Saturday, March 26, 2011

Sunbreak! Everybody outside!


Mother Nature wants me to get out in the garden and start working. I know that because she's giving me sunbreaks in the middle of the day when it's over 45º outside. In another couple months I won't have to put my work clothes in the dryer to warm up before I put them on.

Soil not so deep
Right now I'm working on getting the fenced garden ready for planting. Last year I only broke the hardpan where I was actually planting something, so this year I do have to do the rest of it. This is how far I can push my fork in—about 4"—probably not deep enough for most veggies. I'm not turning it, just breaking through the crust, which is 3-4" thick. Below the hardpan, the soil is fine. Devoid of humus, but fine. I was wondering if they rent girlie jackhammers at Home Depot, but fortunately if I stand on the fork and rock it side to side for a minute or so, I can get it down through the hardpan. I'm just hoping the fork holds up long enough for me to finish this task. This really uses the back of your arms.

Halfway dug
I can only do it for about two trips from border to broccoli before my arms give out for the day, but I'm about half done now, two more days will finish it. I've put in onions and garlic and I think I've got room for two rows of potatoes now, and the row of bush beans that will go between them later. The other book I've been reading all winter is Great Garden Companions by Sally Jean Cunningham, and she says potatoes and bush beans keep each other's major pests away. Works for me!

Potatoes busy thinking about sprouting

The potatoes are inside the house pre-sprouting because my soil is still languishing at 42º, and taters want 45º or 50º. Now this is different from what Ruth said—she put hers out without regard to soil temperature, however, she was tossing hers on top of the previous year's mulch. Since there's nothing but a thin layer of mini-poop on top of my very wet sandy clay, I'm going to wait those three more degrees. I don't want the spuds to think I don't love them. I hope they like jazz because I've got them right in front of the radio. Pre-sprouting is supposed to take 2-4 weeks in a medium-lit room;  I'm betting my soil will be warm enough by then, and everyone will be happy. I've indulged myself with 3 different kinds of sets—Pontiac redskins, All Blues, and Rose Finn Apple fingerlings. The Rose Finns have peachy pink skin and yellow flesh. I have lately become hooked on fingerling potatoes, nuking a few of them for supper and anointing them with olive oil and garlic salt. Little nuggets of potato wonderfulness.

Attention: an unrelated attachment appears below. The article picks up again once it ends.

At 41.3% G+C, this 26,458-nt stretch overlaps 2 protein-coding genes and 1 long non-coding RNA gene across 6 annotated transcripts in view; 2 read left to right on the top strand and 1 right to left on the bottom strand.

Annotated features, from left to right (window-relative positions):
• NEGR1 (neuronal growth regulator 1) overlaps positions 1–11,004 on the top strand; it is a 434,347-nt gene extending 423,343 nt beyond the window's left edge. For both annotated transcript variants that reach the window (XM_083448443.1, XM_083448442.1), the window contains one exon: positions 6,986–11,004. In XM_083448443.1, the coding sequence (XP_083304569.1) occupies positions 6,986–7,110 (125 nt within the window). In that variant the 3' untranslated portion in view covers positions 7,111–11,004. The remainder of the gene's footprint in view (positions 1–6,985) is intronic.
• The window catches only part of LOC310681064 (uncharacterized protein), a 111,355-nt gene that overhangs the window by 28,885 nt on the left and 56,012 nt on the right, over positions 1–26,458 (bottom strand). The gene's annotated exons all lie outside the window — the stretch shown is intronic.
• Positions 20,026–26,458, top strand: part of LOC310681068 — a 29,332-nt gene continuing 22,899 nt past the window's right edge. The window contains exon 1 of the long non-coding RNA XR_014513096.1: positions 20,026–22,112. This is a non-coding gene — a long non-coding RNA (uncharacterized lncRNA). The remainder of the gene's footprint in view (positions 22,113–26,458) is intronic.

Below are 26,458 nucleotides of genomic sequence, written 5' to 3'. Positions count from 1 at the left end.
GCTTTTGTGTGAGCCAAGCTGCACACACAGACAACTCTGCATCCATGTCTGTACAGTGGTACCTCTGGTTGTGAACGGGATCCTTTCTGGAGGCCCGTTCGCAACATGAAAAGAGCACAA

Mulch making more mulch

My hay, in the meantime, is wondering when I'm going to do something with it. I'm taking Ruth's advice and waiting till I plant the taters, to get as much sun on the soil as I can before then. That's also why I poked the onions and garlic into the soil, instead of tossing them on the surface as Ruth did, same as with her taters. They don't need any hay on them yet, but they'll get it next month. The hay is growing nicely, though—I don't suppose it will grow me another bale...

My rhubarb has really taken off. Two weeks ago I was down there pulling up the giant weeds and saw this little thing next to the tiny 2" leaves that looked like a rounded, smooth, shiny, cherry pink grape. When I realized it was part of the plant, I figured it was some kind of new growth. Today I could see that it splits apart at the top and a new leaf comes out of it. Like a frost cover, I expect. Cool. Smart plant!

Happy rhubarb!

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